It's a great question, because a well-reported study in 2006 said Americans know a lot more about The Simpsons than they do about the amendment that makes the cartoon possible.
Here are some resources ' not exhaustive or comprehensive by any means ' which might be useful for anyone interested in teaching the rights of the First Amendment:
- A site dedicated to First Amendment education is 1 for ALL.' It has campus programs, like the Liberty Tree Initiative, and details on possible grant funds and other programs that have been tried in the past.
- Another great site is the First Amendment Center, which has online resources and the latest news on first amendment cases.
- For high-school journalists, there's a self-directed online course offered by News University which is free to take.' It's about an hour-long class that provides information on First Amendment rights as a high-school journalist.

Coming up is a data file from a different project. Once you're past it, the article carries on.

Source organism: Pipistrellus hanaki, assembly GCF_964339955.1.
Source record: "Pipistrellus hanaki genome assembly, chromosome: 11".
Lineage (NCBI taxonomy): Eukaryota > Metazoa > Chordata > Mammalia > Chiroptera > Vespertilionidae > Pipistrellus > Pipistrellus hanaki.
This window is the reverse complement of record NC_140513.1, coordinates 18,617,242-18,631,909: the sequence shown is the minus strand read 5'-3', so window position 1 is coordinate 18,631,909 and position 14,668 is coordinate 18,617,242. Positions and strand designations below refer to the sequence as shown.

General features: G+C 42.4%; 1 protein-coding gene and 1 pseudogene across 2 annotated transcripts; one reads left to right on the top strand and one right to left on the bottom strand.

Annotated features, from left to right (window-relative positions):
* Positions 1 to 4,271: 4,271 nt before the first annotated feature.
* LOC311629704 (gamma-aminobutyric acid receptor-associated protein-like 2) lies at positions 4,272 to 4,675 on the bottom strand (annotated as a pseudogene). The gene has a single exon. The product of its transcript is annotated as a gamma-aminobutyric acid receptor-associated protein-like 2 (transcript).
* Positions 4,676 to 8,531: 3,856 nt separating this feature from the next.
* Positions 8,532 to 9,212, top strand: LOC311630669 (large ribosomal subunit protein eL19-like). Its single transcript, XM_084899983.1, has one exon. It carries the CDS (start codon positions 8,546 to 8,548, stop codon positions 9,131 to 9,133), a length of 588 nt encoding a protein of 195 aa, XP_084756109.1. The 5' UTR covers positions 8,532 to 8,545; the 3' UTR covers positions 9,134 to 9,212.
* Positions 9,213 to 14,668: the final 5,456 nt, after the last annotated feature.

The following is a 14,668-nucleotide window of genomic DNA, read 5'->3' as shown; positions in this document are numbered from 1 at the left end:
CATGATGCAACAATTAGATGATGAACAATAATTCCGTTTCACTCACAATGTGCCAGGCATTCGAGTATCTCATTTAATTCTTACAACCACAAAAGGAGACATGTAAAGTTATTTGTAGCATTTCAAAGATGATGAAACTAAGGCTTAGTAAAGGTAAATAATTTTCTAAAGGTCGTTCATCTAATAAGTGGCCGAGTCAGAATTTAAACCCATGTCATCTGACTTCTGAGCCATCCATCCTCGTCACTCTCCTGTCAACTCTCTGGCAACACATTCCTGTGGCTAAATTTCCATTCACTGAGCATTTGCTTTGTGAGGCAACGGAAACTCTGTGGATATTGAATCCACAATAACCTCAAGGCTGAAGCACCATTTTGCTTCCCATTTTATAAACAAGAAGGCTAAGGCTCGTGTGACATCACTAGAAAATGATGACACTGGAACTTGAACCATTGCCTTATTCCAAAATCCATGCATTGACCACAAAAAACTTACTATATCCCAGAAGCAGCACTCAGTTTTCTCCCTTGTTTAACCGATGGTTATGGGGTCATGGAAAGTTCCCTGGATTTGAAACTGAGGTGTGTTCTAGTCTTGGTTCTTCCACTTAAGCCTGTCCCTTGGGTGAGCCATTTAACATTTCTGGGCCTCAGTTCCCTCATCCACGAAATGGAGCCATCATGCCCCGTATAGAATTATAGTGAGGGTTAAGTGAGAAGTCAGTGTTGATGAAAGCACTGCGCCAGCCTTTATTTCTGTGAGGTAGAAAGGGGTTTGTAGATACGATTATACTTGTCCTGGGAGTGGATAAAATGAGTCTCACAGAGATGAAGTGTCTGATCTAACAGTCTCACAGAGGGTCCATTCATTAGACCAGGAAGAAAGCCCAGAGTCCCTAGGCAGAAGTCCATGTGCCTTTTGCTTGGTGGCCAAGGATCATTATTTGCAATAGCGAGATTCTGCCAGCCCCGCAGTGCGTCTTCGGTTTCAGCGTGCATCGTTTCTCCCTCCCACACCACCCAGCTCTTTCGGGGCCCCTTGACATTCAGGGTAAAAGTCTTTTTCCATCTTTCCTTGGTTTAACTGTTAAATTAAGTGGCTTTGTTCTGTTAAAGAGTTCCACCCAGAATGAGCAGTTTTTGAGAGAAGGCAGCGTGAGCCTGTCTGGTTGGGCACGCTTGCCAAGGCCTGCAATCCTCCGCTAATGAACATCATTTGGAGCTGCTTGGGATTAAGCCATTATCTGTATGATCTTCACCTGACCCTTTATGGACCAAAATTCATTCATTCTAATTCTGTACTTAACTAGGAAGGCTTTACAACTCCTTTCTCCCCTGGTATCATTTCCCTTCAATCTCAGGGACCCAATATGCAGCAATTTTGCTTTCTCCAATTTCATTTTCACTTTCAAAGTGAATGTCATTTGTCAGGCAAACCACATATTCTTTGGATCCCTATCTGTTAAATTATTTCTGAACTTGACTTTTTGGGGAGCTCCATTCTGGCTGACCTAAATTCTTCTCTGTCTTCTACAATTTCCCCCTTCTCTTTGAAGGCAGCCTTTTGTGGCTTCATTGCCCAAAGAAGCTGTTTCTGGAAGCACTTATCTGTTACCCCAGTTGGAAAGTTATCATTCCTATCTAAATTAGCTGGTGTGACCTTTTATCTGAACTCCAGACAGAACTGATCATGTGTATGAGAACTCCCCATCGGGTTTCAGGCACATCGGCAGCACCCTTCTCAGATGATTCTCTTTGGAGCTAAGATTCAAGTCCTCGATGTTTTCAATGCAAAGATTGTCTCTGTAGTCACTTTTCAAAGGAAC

- News University also has a free hour-long course on the Freedom of Information (FOI) Act for journalists or anyone who wants to know more about freedom of information laws and practice.' The National Security Archive also has some good online reading on FOI.
- Sunshine Week ' which is next happening March 13-19, 2011 ' has online toolkits and a reading room on their site with some good resources.
- The Reporter's Committee for Freedom of the Press have a First Amendment Handbook for journalists on their site, in addition to case briefs and other resources.
- Finally, the Newseum in Washington, DC has a First Amendment Gallery which might make a great field trip for nearby students or groups further afield that are able to travel.
As I mentioned, these resources are not intended to be comprehensive ' but perhaps a good starting point for someone looking for information.